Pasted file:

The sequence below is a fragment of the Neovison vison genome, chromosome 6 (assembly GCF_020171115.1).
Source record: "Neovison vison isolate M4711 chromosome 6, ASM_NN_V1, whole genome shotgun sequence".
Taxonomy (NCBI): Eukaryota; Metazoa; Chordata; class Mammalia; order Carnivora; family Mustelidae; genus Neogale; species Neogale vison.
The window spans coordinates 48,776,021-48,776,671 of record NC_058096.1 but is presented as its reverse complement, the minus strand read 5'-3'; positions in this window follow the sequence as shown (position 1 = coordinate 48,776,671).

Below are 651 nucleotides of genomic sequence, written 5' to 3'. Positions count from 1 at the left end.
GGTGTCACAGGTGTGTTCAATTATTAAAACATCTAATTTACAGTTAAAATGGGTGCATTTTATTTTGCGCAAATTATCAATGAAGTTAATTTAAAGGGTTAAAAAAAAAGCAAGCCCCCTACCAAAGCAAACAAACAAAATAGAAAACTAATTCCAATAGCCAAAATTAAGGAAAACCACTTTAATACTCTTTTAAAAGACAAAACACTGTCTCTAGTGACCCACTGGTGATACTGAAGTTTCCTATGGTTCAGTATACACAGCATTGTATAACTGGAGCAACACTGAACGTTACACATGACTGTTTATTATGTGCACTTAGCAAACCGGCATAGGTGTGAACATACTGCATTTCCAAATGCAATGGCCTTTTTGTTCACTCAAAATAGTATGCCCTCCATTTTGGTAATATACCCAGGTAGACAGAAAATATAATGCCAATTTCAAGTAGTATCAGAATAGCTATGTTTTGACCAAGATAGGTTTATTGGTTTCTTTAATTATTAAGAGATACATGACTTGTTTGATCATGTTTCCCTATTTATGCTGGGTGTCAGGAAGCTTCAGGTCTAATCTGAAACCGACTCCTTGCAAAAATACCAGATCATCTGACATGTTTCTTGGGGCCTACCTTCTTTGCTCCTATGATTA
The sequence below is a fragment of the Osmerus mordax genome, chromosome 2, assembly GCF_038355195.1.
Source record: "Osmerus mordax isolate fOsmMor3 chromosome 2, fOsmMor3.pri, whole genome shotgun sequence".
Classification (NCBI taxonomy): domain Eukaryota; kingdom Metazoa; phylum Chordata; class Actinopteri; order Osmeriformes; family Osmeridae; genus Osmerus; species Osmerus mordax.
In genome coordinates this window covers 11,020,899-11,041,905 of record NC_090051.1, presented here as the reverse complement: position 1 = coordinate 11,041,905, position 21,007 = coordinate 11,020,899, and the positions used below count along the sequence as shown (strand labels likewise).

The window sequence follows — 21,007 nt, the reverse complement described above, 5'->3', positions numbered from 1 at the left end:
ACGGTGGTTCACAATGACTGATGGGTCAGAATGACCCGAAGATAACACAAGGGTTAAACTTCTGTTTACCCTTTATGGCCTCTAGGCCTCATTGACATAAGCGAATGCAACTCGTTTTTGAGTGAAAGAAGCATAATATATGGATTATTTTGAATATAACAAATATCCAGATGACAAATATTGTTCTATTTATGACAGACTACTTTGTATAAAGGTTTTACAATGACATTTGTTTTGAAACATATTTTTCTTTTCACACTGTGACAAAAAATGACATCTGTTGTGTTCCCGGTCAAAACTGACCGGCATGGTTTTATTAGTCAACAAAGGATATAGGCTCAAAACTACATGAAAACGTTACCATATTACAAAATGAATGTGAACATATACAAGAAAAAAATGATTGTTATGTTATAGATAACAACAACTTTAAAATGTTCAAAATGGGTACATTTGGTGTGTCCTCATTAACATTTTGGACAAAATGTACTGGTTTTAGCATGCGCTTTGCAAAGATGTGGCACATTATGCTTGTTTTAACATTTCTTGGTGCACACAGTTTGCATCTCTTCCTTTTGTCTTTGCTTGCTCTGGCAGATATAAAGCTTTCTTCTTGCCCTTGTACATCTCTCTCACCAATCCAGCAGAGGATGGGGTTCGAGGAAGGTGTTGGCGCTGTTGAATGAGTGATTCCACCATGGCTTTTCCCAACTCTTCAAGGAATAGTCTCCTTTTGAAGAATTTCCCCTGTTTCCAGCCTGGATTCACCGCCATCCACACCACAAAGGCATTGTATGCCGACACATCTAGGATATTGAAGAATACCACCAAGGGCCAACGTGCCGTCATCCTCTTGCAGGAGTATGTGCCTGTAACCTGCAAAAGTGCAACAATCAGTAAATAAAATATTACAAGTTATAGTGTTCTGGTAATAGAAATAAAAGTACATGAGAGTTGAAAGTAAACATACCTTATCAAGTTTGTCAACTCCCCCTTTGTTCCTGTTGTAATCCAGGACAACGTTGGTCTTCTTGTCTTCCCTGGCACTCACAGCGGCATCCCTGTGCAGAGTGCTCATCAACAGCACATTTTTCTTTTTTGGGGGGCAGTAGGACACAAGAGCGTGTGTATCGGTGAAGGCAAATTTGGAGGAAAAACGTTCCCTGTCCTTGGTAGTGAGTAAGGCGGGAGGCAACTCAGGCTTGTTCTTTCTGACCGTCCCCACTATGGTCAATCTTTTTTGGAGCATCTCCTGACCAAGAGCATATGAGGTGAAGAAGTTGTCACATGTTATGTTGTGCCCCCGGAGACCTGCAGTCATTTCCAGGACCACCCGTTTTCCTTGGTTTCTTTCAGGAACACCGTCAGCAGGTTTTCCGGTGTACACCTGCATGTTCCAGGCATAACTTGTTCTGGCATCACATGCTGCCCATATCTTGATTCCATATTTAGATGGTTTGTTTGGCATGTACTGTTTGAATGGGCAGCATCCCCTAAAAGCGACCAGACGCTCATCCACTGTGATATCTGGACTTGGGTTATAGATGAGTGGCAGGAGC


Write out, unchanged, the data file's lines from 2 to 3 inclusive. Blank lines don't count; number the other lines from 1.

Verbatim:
Source record: "Neovison vison isolate M4711 chromosome 6, ASM_NN_V1, whole genome shotgun sequence".
Taxonomy (NCBI): Eukaryota; Metazoa; Chordata; class Mammalia; order Carnivora; family Mustelidae; genus Neogale; species Neogale vison.